What’s wrong with “The Wonky Donkey?”

Evidently there is a controversy surrounding the popular children’s book The Wonky Donkey as it relates to a song about golliwogs. When I first read the book, I wasn’t aware of the racist implications of the text, nor the origins of golliwogs. 

I can, however, write to my initial reaction to the popular children’s book. After reading The Wonky Donkey, I am shocked this book has received such high acclaim. 

What appears to be missing from the conversation are the implications for those with differing abilities and the biased messages we are sending young children. 

The insinuation is that people who wear prosthetics are somehow “wonky.” Let’s examine some dictionary definitions of wonky: “crooked, off-centered, askew, faulty, defective, and unreliable.”

The inherit message is that a person (in this case a donkey) with a prosthetic is faulty and defective. While it’s a convenient rhyme and a fun song, there are clearly less ableist alternatives available. 

It’s likely that many young children have not encountered someone wearing a prosthetic. And for many children, this one exposure to a differing ability is that it is “wonky.”

Children’s literature is incredibly powerful. Books and stories serve as windows into lives and worlds they may not be exposed to on a daily basis. Literature serves to create allies of understanding and acceptance. 

My goal as an educator is to implement an Antibias Education (ABE) – one of the ABE goals is for children to “learn accurate information, appropriate to their developmental stage, about disabilities and special needs” (Derman-Sparks, 2010, p. 126). Another ABE goal is for all children to learn how to “challenge name calling and stereotyping with respect to their own or other’s abilities” (Derman-Sparks, 2010, p. 126). 

The information children are learning from The Wonky Donkey is grossly inaccurate. Moreover, it leads to name-calling and stereotyping.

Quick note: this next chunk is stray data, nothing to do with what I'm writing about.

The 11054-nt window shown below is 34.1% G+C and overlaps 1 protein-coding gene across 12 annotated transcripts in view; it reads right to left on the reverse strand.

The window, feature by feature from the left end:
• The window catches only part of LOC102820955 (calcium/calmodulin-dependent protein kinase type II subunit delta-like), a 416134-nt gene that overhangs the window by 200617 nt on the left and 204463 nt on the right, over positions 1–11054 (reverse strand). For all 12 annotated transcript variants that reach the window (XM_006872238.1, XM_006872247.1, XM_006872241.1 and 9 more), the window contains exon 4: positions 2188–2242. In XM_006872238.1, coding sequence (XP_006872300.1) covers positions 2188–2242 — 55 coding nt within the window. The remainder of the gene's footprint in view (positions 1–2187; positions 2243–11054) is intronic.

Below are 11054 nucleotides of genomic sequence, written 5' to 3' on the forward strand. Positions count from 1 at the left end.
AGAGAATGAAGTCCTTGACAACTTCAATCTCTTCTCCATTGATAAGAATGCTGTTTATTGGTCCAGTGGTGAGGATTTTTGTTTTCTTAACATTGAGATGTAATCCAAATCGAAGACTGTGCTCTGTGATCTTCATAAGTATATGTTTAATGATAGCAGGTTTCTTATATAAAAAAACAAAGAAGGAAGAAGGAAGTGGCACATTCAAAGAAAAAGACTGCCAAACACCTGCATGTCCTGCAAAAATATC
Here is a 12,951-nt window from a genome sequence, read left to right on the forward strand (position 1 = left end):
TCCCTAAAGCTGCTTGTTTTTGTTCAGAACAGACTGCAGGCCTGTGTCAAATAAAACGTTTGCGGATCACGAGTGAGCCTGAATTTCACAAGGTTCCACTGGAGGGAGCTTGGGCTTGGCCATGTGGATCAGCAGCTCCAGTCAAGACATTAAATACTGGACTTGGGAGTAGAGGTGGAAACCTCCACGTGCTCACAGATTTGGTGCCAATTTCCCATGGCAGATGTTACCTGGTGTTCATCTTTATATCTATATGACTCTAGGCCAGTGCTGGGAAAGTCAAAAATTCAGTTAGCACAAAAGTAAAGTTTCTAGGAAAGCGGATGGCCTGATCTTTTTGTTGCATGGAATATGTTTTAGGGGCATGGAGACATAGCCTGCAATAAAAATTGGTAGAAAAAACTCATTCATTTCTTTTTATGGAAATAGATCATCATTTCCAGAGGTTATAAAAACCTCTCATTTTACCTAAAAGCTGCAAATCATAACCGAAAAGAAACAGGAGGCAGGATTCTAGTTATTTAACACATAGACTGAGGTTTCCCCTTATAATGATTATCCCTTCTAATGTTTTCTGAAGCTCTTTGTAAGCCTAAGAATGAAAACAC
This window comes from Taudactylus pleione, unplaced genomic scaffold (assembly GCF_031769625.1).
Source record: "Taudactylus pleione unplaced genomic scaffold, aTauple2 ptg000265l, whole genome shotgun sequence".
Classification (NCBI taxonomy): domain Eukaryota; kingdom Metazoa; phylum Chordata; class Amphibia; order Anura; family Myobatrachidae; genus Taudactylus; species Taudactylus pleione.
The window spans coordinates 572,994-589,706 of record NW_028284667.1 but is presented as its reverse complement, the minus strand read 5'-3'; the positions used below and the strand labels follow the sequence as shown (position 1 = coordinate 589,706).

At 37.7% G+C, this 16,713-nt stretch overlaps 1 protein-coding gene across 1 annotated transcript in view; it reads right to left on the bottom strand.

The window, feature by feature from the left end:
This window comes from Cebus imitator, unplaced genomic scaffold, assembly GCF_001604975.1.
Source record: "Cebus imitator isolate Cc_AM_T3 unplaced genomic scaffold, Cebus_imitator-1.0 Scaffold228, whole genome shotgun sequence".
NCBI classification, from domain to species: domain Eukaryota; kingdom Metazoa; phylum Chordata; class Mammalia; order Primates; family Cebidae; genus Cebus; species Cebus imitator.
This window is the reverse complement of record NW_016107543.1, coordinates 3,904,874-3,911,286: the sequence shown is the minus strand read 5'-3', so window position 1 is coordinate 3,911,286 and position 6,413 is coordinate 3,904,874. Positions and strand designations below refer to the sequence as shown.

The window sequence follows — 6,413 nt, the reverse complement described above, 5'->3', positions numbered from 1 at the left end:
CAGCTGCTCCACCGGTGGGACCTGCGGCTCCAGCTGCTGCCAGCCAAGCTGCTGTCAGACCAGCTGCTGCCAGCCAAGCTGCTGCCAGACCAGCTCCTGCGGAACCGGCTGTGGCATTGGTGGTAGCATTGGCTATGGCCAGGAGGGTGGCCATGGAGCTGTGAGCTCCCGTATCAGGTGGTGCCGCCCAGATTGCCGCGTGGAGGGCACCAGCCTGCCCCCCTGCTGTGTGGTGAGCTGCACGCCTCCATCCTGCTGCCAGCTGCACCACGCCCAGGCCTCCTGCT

Consider these stereotypes of people who are differently-abled in children’s literature from the Guidelines for Selecting Bias-Free Textbooks and Storybooks:

  • Village “idiot”
  • “Peg-leg” or “hook-arm”
  • Happy “moron”
  • One-eyed pirate 

While the donkey in the story is not portrayed as a pirate, he easily fits into these other ableist caricatures of people with disabilities. In addition, his one eye earns him the label of “winky donkey.”

Books like The Wonky Donkey serve to foster pre-prejudice in young children – these are “beginning ideas and feelings in very young children that may develop into real prejudice if reinforced by societal biases. It may be based on young children’s limited experience and developmental level, or it may consist of imitations of adult behavior” (Derman-Sparks, 2010, p. xiii). 

This book is doing nothing more than reinforcing societal biases by preying upon children’s limited world experiences. 

What can we do?

As parents and educators, we must be incredibly intentional about the perspectives we share with young people. I encourage you to rethink sharing The Wonky Donkey with young children. If it’s available in your child’s classroom, reach out and express your concern. We must:

  • “Regularly read children’s books that honestly depict children and adults with various disabilities” (Derman-Sparks, 2010, p. 131). 
  • “Choose books and pictures that show people as whole, competent human beings and that address both their disabilities and their abilities” (Derman-Sparks, 2010, p. 132). 

As adults we simply must do better; we can do better. Our children are counting on us. 

Some book lists to help us out:

Little Parachutes ~ Children’s Picture Books About Disabilities

Raising Luminaries: Books for Littles ~ Influential Kids Books Featuring Capable Disabled Characters

Simply Special Ed ~ Picture Books About Children with Different Abilities


Derman-Sparks, L., & the A.B.C. Task Force. (1989). Anti-bias curriculum: Tools for empowering young children. Washington, D.C.: NAEYC.

Derman-Sparks, L. & Edwards, J. O. (2010). Anti-Bias education for young children and ourselves. Washington, D.C.: NAEYC.

Guidelines for selecting bias-free textbooks and storybooks. (1980). Council on Interracial Books for Children.